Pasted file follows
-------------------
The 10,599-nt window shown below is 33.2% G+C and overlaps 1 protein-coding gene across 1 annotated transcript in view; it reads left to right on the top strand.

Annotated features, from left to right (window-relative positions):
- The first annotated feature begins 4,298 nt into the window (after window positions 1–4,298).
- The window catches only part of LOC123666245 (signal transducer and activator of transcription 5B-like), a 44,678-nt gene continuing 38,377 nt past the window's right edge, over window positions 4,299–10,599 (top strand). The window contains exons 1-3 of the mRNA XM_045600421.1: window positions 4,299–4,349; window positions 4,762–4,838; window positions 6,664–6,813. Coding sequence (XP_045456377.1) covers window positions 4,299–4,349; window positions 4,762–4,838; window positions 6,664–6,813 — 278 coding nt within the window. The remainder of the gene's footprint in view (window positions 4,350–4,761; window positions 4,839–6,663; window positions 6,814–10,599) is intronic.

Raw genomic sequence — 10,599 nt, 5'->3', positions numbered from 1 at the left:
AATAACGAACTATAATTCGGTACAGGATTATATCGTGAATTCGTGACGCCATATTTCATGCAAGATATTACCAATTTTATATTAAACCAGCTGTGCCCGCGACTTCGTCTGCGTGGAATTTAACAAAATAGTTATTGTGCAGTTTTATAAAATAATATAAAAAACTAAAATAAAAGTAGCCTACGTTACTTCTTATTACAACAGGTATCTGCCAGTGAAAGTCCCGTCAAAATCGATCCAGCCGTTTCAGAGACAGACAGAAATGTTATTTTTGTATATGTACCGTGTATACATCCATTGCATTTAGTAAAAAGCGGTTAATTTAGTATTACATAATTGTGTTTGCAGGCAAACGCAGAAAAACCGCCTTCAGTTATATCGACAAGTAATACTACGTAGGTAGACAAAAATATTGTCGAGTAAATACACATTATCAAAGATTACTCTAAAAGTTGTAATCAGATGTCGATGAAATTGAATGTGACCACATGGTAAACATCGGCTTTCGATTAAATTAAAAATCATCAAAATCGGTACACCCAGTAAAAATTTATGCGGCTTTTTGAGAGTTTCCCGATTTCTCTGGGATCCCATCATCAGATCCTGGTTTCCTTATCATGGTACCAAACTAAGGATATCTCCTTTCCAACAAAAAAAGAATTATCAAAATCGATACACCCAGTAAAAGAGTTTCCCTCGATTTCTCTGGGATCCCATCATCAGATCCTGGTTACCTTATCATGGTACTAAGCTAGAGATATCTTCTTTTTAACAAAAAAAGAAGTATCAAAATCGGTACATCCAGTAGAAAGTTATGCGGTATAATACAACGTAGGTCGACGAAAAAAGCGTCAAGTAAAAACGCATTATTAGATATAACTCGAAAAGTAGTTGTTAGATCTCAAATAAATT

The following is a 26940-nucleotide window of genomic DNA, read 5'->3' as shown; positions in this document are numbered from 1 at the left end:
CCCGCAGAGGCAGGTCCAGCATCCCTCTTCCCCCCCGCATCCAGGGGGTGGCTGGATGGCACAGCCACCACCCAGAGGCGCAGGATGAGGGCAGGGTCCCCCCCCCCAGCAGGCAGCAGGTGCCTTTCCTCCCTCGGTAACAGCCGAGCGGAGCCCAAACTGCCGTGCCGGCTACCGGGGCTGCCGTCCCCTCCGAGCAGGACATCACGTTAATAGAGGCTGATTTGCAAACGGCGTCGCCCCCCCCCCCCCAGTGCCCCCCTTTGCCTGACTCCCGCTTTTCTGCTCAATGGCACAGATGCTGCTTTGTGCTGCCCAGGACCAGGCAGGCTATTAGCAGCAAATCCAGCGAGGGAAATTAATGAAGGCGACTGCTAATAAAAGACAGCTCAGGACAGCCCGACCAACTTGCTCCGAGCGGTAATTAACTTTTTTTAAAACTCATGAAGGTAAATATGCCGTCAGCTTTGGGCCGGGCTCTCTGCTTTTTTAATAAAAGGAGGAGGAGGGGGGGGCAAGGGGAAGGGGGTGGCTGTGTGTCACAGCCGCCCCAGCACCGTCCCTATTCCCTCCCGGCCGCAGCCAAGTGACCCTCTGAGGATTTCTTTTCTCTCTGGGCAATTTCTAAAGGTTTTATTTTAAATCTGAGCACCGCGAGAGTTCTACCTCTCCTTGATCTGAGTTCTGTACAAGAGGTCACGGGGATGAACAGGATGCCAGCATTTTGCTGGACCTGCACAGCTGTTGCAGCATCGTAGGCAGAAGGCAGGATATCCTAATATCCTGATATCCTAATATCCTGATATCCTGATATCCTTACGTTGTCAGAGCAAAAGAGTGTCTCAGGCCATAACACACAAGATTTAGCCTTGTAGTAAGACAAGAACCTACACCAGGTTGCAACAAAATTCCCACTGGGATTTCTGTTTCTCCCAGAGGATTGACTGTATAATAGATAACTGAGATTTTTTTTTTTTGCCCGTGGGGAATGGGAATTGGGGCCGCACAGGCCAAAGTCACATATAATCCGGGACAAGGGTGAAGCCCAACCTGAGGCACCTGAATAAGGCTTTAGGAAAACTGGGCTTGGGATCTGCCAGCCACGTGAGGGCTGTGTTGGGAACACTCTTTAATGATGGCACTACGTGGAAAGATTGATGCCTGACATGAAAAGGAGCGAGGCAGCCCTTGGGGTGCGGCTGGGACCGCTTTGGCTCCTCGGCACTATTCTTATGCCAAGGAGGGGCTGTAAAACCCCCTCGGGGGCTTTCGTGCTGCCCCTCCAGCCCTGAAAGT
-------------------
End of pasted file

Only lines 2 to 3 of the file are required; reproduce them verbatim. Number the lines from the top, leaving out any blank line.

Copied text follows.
Annotated features, from left to right (window-relative positions):
- The first annotated feature begins 4,298 nt into the window (after window positions 1–4,298).